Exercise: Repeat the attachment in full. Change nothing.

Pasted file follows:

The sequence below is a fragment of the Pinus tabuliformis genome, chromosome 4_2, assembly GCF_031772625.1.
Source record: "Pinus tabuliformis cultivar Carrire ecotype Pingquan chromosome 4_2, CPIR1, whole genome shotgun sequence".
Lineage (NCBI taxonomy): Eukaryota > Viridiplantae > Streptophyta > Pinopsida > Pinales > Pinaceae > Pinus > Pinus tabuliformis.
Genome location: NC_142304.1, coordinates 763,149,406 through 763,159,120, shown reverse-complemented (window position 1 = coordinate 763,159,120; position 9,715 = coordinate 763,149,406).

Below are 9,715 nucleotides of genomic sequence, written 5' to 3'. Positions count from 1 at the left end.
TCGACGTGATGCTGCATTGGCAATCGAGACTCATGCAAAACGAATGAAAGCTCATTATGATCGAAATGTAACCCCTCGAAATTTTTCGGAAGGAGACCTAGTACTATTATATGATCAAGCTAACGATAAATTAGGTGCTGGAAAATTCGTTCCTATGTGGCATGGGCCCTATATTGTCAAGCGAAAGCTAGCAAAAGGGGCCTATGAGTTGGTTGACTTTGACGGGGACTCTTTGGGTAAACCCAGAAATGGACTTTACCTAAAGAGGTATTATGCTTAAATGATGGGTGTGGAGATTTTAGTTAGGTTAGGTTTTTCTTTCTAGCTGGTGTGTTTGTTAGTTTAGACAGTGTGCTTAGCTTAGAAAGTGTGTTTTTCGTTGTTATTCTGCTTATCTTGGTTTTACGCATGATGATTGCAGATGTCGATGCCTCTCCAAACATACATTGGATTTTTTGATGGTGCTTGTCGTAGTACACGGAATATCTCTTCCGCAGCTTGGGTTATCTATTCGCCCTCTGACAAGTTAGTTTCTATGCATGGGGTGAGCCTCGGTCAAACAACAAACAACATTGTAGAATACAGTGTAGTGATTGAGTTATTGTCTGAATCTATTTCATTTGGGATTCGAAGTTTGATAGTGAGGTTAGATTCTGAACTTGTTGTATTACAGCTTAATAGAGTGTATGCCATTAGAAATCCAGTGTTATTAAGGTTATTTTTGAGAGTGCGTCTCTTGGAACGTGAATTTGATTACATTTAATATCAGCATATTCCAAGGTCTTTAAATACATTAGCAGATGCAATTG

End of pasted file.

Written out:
The sequence below is a fragment of the Pinus tabuliformis genome, chromosome 4_2, assembly GCF_031772625.1.
Source record: "Pinus tabuliformis cultivar Carrire ecotype Pingquan chromosome 4_2, CPIR1, whole genome shotgun sequence".
Lineage (NCBI taxonomy): Eukaryota > Viridiplantae > Streptophyta > Pinopsida > Pinales > Pinaceae > Pinus > Pinus tabuliformis.
Genome location: NC_142304.1, coordinates 763,149,406 through 763,159,120, shown reverse-complemented (window position 1 = coordinate 763,159,120; position 9,715 = coordinate 763,149,406).

Below are 9,715 nucleotides of genomic sequence, written 5' to 3'. Positions count from 1 at the left end.
TCGACGTGATGCTGCATTGGCAATCGAGACTCATGCAAAACGAATGAAAGCTCATTATGATCGAAATGTAACCCCTCGAAATTTTTCGGAAGGAGACCTAGTACTATTATATGATCAAGCTAACGATAAATTAGGTGCTGGAAAATTCGTTCCTATGTGGCATGGGCCCTATATTGTCAAGCGAAAGCTAGCAAAAGGGGCCTATGAGTTGGTTGACTTTGACGGGGACTCTTTGGGTAAACCCAGAAATGGACTTTACCTAAAGAGGTATTATGCTTAAATGATGGGTGTGGAGATTTTAGTTAGGTTAGGTTTTTCTTTCTAGCTGGTGTGTTTGTTAGTTTAGACAGTGTGCTTAGCTTAGAAAGTGTGTTTTTCGTTGTTATTCTGCTTATCTTGGTTTTACGCATGATGATTGCAGATGTCGATGCCTCTCCAAACATACATTGGATTTTTTGATGGTGCTTGTCGTAGTACACGGAATATCTCTTCCGCAGCTTGGGTTATCTATTCGCCCTCTGACAAGTTAGTTTCTATGCATGGGGTGAGCCTCGGTCAAACAACAAACAACATTGTAGAATACAGTGTAGTGATTGAGTTATTGTCTGAATCTATTTCATTTGGGATTCGAAGTTTGATAGTGAGGTTAGATTCTGAACTTGTTGTATTACAGCTTAATAGAGTGTATGCCATTAGAAATCCAGTGTTATTAAGGTTATTTTTGAGAGTGCGTCTCTTGGAACGTGAATTTGATTACATTTAATATCAGCATATTCCAAGGTCTTTAAATACATTAGCAGATGCAATTG